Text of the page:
Liz Truss has won the election that would decide the next Conservative Party leader and consequently, is set to become the Prime Minister of the United Kingdom. 

During her victory speech in London, Truss thanked her predecessor Boris Johnson and said that she had “campaigned as a Conservative” and that she would “govern as a Conservative.” Prior to the elections, both Truss and her defeated rival, former finance minister Rishi Sunak had campaigned saying that they would tackle the ongoing cost of living crisis. During her speech, Truss made mention of how she would “deliver on the energy crisis, dealing with people’s energy bills, but also dealing with the long-term.”

What is the cost of living crisis?

A UK think tank by the name of Institute for Government, has defined the cost of living crisis in the country as, “the fall in real disposable incomes (adjusted for inflation and after taxes and benefits) that the UK has experienced since late 2021.  The increasing prices have affected those belonging to low-income households the most.

The cost of living in the UK shot up after the prices of many essential goods increased much faster than household income, partly because of inflation in the country, but also partly because of global factors. Ongoing events like the COVID-19 pandemic, shipping delays, high cost of oil and a chip shortage have all contributed to the hike in prices in the country. While these issues have contributed roughly 80% to the cost of living crisis, the rest come from events endemic to the UK.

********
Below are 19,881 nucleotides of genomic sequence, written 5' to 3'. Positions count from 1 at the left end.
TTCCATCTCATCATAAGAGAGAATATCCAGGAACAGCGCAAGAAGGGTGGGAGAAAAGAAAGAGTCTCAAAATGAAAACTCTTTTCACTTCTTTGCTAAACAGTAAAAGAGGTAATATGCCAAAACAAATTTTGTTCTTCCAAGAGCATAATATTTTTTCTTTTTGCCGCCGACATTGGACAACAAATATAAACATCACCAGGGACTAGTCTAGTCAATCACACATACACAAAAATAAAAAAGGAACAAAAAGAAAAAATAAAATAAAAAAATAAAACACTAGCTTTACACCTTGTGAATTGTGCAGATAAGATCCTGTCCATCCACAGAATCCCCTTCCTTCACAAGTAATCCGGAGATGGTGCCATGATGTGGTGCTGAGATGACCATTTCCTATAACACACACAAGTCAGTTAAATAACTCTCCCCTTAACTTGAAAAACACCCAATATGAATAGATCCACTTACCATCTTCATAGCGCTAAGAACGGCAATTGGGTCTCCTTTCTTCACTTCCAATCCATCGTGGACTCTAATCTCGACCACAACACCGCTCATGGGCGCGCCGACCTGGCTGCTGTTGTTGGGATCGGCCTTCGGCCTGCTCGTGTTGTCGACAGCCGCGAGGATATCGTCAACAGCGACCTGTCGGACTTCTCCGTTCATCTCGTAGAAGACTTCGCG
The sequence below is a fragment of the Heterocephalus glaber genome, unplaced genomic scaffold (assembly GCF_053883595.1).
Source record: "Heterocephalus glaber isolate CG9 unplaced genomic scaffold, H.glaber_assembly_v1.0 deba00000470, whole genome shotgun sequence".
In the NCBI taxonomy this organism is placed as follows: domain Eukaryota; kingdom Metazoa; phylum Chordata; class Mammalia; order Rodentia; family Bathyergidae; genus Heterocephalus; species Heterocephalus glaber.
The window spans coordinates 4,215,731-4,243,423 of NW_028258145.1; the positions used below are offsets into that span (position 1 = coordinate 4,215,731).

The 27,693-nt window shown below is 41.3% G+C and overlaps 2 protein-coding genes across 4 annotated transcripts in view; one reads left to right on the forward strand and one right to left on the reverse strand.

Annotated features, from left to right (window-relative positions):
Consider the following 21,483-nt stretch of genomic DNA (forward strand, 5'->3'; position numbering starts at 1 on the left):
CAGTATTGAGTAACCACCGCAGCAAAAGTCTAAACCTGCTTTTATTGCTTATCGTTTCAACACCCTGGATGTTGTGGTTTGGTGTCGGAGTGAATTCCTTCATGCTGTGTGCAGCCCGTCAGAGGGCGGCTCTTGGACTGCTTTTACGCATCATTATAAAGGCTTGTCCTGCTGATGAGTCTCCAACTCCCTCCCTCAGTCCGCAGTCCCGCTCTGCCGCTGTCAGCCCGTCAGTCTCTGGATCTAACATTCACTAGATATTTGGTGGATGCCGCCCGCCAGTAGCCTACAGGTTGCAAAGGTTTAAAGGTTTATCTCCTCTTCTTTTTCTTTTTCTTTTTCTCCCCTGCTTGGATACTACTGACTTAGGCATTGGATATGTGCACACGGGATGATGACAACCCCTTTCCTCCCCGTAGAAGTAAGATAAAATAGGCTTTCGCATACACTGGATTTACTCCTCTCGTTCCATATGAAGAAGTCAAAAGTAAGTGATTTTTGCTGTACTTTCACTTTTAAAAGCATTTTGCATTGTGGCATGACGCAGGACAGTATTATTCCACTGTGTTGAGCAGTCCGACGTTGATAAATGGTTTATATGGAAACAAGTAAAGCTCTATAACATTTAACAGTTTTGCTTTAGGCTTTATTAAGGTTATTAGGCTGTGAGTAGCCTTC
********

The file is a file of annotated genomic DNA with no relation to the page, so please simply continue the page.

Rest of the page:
Prime amongst the factors that have led to increased inflation in the country has been Brexit, where the UK officially left the European Union in January 2020. In addition, energy prices shot up after the Office of Gas and Electricity Markets increased the household energy price cap by 54%, along with an increase in National Insurance and a hike in Council Tax as well. The UK in particular has been sensitive to energy market fluctuations given its lack of sufficient long-term gas storage facilities. 

Meanwhile, wages have not kept pace with the rising costs of goods and services. The government did approve a 6.6% increase in wages last year, which was implemented in April 2022. 

In addition, the government had announced a  £650 payment to 8 million of the lowest income households,  a £400 discount on energy bills and  £150 refund on council tax. The Bank of England had said in July this year that inflation had reached 10%, the highest in 40 years and was expected to settle at 13% by the end of the year.